Tragically, some 6,000 people die by suicide each year in the UK – an average of 16 people per day. With World Suicide Prevention Day approaching on 10 September, GRiD is reminding employers to utilise the full suite of services available via group risk products to support staff at difficult times in their lives.
GRiD, the industry body for group risk believes that, while suicide prevention is not a primary reason for purchasing group risk products, the inherent services offered by insurers may not always be well enough understood or communicated by employers. Consequently, they may be under-utilised by employees when they need them most. Some of these services could be a vital lifeline for individuals who are having suicidal thoughts, have mental health problems or who are suffering with intolerable stress, anxiety or depression.
- Products that provide a level of financial support and that relieve money worries during times of long-term illness also provide rehabilitation support and help employees get back to health, reducing their time away from work and the associated impact on the employer.
- Employee Assistance Programmes are often attached to group risk products and offer employees access to professional counselling and practical advice and support, including issues such as debt management, relationship problems or health matters.
- Even if an organisation limits who is covered by group risk products – for example, to a particular level of management – it is often the case that all employees can access the support services, which can improve wellbeing across the entire organisation.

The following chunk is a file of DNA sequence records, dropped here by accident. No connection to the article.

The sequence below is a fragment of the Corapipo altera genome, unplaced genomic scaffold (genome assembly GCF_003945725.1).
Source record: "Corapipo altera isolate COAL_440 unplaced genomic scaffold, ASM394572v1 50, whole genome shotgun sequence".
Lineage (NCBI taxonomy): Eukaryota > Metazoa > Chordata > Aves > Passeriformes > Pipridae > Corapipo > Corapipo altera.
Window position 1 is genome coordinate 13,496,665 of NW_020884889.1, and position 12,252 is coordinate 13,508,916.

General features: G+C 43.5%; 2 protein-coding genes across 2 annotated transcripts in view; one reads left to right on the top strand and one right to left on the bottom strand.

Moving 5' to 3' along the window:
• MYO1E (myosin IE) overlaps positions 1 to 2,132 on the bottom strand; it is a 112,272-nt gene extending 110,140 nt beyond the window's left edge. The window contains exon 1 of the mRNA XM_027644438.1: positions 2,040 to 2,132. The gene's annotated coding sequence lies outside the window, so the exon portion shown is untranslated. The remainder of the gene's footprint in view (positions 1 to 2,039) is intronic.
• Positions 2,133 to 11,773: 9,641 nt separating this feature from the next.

Katharine Moxham, spokesperson for Group Risk Development, (GRiD) said:
“Group risk products may be typically associated with helping pick up the pieces after an extraordinary life-changing event but, in fact, they also offer a remarkable number of inherent services that are extremely useful to support both the employer and employee during difficult times. What’s particularly good news for employers is that group risk providers are continually adding to the range of additional services they include in policies, so the list of extra benefits is likely to keeping growing.
“Often, individuals with suicidal feelings may think others would not understand their problems or feel unable to raise any issues with close family, friends or colleagues. Group risk support services could just provide that absolutely crucial support for someone in desperate need and so employers would be wise to promote the added benefits and not just the financial aspect of these products.”